Over the first decade of this century, record high daily temperatures in the U.S. were registered twice as often as record lows, a clear sign of global warming. If emissions of heat-trapping greenhouse gases continue on their current track, that ratio could become even more skewed, potentially reaching 15-to-1 by midcentury, a new study finds.
The research, detailed Monday in the journal Proceedings of the National Academy of Sciences, lays bare how even seemingly small increases in average temperatures can make a big difference to the extreme weather that people experience.
“You can actually see it through these record highs and lows. And we’re already seeing it,” study co-author Gerald Meehl, a senior scientist at the National Center for Atmospheric Research in Boulder, Colo., said.
Extreme heat poses significant risks to human health, particularly to vulnerable populations like the elderly. It can also damage agriculture and push rain-starved areas into drought.
In a world without human-caused warming, record lows would be expected to occur roughly as often as record highs over the long run, even if the ratio varies from year-to-year. But as Earth’s baseline temperature continues to rise, it increasingly shifts the odds in favor of record heat and away from record cold.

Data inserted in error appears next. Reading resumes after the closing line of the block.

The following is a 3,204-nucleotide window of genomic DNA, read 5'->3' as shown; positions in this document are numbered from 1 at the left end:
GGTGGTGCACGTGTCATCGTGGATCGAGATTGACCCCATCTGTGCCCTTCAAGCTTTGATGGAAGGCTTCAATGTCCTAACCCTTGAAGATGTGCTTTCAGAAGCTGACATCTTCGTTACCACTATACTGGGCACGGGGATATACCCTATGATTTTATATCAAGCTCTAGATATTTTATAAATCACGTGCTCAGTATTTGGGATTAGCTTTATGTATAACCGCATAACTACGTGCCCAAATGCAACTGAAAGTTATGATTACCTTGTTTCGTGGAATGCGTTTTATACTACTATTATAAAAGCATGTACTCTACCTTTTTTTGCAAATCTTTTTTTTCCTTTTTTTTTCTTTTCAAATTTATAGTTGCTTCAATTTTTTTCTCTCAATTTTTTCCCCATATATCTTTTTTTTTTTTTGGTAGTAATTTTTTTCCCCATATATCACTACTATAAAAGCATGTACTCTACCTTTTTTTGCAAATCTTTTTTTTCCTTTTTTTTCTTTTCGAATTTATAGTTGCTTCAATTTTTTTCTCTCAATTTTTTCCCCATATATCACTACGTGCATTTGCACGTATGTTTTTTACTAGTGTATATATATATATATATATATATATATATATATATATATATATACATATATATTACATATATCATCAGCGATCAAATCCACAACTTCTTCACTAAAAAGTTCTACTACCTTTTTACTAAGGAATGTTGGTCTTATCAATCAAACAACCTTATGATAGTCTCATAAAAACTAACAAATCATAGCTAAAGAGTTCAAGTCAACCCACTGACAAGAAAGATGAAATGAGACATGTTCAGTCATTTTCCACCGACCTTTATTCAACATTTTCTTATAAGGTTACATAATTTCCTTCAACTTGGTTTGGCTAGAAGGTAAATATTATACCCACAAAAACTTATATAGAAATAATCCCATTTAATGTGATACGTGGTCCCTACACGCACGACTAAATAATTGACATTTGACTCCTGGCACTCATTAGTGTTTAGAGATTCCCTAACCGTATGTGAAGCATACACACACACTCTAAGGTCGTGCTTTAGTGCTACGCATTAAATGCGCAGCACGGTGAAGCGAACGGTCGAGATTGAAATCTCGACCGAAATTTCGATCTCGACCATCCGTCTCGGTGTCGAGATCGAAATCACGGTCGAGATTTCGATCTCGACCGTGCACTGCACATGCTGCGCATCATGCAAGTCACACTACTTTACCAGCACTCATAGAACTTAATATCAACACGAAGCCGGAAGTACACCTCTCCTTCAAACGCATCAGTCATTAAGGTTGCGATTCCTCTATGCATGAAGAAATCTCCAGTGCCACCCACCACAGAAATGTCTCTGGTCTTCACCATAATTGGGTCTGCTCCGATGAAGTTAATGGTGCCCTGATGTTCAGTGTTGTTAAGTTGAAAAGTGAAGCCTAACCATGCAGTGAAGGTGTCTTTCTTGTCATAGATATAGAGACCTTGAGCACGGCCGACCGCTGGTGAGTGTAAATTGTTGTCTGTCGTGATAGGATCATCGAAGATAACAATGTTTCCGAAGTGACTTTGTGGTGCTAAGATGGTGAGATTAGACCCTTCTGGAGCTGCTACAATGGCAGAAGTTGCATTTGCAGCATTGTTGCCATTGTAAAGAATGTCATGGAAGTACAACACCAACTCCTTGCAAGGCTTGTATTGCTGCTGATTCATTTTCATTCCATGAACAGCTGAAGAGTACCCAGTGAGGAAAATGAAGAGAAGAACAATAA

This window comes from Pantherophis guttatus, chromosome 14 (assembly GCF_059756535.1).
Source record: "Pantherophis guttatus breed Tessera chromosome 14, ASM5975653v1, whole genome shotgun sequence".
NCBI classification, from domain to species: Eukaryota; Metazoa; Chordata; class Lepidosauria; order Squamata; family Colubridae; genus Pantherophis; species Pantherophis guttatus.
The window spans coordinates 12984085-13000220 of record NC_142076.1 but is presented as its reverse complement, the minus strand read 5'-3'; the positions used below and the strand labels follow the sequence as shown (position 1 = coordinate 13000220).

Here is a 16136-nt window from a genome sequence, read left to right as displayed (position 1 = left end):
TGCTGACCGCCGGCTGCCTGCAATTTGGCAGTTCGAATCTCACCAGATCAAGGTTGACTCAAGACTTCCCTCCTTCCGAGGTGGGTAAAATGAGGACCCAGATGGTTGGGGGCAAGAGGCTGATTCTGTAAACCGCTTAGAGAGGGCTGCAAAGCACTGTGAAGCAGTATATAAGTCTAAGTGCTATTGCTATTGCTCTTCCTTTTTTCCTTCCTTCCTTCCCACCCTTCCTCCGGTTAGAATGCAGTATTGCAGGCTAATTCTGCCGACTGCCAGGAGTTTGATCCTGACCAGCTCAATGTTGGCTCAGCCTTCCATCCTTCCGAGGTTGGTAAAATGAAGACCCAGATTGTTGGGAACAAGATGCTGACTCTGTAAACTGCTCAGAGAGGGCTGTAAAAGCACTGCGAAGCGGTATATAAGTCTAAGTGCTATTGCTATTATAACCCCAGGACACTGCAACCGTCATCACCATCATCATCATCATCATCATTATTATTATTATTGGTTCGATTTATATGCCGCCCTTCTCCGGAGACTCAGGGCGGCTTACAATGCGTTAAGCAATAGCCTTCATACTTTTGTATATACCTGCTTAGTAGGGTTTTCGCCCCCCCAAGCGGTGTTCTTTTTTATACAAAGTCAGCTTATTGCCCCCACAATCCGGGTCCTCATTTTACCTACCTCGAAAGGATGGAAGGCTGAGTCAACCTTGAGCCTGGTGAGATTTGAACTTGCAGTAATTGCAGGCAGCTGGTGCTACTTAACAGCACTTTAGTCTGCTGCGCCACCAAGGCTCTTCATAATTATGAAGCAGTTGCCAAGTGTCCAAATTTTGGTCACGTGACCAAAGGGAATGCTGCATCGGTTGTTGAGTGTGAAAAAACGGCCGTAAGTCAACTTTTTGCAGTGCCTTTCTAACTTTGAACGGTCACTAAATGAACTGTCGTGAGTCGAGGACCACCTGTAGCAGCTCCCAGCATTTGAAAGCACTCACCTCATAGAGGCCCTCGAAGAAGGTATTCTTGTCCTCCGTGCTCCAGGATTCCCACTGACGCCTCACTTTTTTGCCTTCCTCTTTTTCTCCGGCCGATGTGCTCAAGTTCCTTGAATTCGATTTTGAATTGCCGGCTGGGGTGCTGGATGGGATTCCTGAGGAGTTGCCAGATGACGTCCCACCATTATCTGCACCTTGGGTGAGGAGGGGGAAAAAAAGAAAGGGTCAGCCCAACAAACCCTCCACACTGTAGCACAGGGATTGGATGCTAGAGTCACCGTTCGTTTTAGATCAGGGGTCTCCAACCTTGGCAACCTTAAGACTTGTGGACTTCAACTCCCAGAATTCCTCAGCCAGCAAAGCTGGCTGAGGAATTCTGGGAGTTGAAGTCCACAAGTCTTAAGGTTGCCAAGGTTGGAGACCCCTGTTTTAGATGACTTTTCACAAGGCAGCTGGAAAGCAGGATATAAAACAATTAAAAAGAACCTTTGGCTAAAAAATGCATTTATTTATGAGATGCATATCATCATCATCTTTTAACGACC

In a 2009 study, Meehl and his colleagues showed that this shift started happening in the late 1970s and that the ratio of record highs to lows had reached 2-to-1 over the first decade of this century. (So far this year, the ratio is 6-to-1, and the U.S. is on pace for its second hottest year on record.)
In particular, overnight lows have been hitting record high levels.
“That’s where most of the action has been happening in this ratio,” Meehl said. “It just doesn’t get as cold at night as it used to.”
They noticed, however, that climate models were overestimating the ratio slightly compared to observed temperatures. In the new study, they dug into why that might be, and found that models tended to underestimate precipitation and resulting evaporation, which tends to have a cooling effect.
Meehl and co-authors Claudia Tebaldi, also of NCAR, and Dennis Adams-Smith, who was a Climate Central data analyst during the study, wanted to find a more straightforward way to estimate the future increase in the high-to-low ratio. To do that, they established the relationship between that ratio and the increase in average temperature over the contiguous U.S. (versus linking it to a particular emissions scenario) and extrapolated it out into the future.
They found that if the average U.S. temperature rises by 3?C (5.4?F) above the 1930-1949 average, the ratio of record highs to record lows will expand to 15-to-1. A 4?C (7.2?F) rise in average temperature will balloon the ratio to 38-to-1.
While a rise in average temperatures seems abstract, such a shift in extreme heat compared to extreme cold is “something people can at least get their head around,” Meehl said.
If emissions continue on their current path, that 3?C rise could occur by 2065; significant cuts in emissions would delay that point, while accelerated emissions would make it come sooner.
Even with a major shift toward extreme heat, cold records will still occasionally be set, because, as Meehl said, winter will still happen. They will just become fewer and further between.